Cowboy Dances

A collection of Traditional Western Square Dances By Lloyd Shaw

Home Main Menu Singing & Playing Order & Order Info Support Search Voucher Codes

Share page  Visit Us On FB

Previous Contents Next
quite slow. When I increase the tempo at .the urgent request of my young people, the old-timers all cry out against it and say it is not the schottische until I sometimes wonder if it is not their age rather than their memory that keeps the tempo so slow, and if perhaps the young people even in the old times did not always prefer, and usually get, a little speed.
We were delighted when the daughter of one of the pioneer women showed us how her mother used to dance the schottische over on the western slope of the Colorado Rockies back in the eighties. And since her dance is in three parts with each part repeated just as the music is arranged, I believe it to be the true form, and we have adopted it as our standard form of the schottische. We have since had several old-timers confirm it as the original form. It offers enough variety to be great fun to do.
The first part is exactly as described above in our first description of the dance. It is repeated once as the music is repeated. Then the second part changes for the second part of the music as follows: Still holding the same waist-shoulder position, the dancers take the two sets of little running steps just as in the first part, left-right-left swing, right-left-right-swing, but instead of closing together in the familiar dance position and hopping together around to the right, they completely let go of each other, and turning away from each other, each hops independently, the man hopping on his left foot and turning in a left-face direction, and the woman hopping on her right foot in a right-face direction. On the first hop they turn away and are back to back, on the second hop (on the other foot, of course) they turn to­gether and are face to face, on the third hop they turn back to back again, and on the fourth hop they finish face to face, and continue on until they are side by side in the waist-shoulder position and are running forward again on the repetition of this second part of the dance.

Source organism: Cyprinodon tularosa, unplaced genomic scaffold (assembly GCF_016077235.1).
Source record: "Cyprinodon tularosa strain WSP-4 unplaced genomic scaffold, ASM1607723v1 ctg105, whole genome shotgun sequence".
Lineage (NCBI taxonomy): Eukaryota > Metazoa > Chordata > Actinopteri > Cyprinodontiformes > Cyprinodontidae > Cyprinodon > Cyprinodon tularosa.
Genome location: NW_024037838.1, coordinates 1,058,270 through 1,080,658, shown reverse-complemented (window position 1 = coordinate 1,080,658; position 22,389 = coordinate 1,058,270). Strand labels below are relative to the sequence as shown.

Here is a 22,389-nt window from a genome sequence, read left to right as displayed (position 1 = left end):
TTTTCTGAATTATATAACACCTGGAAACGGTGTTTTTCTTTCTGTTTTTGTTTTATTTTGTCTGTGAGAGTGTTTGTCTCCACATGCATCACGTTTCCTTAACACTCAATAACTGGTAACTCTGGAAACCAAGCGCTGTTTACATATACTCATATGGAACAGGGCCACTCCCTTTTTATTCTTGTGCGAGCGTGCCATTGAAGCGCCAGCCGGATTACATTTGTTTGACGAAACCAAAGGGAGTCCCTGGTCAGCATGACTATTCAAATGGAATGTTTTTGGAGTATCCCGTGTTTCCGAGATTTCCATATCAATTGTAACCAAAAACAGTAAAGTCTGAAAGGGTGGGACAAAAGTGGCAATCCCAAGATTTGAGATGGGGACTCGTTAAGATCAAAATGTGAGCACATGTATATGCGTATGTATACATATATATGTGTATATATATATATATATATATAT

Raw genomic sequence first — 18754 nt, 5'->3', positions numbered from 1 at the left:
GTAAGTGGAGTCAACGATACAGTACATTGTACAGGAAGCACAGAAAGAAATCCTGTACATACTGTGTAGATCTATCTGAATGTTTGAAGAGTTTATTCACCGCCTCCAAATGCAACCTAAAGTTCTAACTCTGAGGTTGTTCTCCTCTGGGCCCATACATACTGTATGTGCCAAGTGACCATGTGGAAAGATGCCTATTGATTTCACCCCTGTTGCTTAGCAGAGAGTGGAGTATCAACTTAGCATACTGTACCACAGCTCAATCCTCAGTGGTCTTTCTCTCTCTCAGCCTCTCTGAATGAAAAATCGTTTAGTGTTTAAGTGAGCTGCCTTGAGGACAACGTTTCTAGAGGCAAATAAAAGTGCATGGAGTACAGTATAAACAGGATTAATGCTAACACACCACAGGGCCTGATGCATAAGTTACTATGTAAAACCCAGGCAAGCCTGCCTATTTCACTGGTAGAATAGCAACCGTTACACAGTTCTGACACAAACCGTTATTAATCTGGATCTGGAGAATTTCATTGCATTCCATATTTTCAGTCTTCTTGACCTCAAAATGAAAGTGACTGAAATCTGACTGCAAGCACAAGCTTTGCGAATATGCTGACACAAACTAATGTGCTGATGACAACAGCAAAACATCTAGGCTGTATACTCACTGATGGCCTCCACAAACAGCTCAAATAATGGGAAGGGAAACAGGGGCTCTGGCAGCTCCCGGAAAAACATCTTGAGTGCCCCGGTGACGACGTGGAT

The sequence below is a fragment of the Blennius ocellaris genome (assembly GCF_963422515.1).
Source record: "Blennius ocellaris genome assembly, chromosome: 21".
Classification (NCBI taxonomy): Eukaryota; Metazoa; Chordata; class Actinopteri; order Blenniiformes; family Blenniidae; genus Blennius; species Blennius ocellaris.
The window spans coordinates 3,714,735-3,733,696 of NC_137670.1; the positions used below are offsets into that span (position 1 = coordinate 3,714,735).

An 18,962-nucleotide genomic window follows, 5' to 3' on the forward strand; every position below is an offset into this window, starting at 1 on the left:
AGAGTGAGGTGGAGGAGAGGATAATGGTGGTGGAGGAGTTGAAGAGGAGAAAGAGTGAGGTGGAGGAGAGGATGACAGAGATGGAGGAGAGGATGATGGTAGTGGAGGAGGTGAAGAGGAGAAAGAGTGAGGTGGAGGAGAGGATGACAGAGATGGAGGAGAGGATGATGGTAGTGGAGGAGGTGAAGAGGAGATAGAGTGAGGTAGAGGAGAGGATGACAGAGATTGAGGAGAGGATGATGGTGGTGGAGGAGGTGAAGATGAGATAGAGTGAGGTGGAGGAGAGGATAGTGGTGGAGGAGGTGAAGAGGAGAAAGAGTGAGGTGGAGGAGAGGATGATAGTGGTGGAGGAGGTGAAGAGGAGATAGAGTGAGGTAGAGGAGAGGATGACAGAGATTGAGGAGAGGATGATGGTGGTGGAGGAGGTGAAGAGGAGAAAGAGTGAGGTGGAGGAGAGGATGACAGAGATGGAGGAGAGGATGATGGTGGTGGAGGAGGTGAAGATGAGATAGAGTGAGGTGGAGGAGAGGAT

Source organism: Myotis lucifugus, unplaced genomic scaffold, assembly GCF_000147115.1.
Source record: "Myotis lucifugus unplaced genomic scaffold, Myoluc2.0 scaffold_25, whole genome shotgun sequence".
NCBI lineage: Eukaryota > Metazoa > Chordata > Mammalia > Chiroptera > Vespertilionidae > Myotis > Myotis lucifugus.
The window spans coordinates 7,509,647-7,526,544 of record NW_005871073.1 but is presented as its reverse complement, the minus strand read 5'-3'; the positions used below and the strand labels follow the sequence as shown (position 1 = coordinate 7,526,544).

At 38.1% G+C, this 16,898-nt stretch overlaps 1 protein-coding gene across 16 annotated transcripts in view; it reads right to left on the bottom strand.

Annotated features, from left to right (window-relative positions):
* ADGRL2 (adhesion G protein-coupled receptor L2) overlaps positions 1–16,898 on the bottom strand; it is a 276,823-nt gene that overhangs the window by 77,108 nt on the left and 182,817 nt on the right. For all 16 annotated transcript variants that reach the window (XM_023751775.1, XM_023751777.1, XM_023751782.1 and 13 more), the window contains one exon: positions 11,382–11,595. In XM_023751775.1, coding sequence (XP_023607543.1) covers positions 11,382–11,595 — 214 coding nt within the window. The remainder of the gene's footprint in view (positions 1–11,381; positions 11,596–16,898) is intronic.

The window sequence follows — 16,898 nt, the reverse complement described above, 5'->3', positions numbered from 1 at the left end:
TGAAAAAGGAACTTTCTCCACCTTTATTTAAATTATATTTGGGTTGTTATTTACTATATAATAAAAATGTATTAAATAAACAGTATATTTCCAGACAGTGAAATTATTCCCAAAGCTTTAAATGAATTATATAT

The third part of the dance starts with the run exactly as the other two parts, but instead of the second half of the run, the partners let go of each other, and while doing the second part of the run, they turn completely away from each other in one position, making a complete revolution. As they turn back together they resume the waist-shoulder position and instead of hopping they rock forward and back on alternate feet.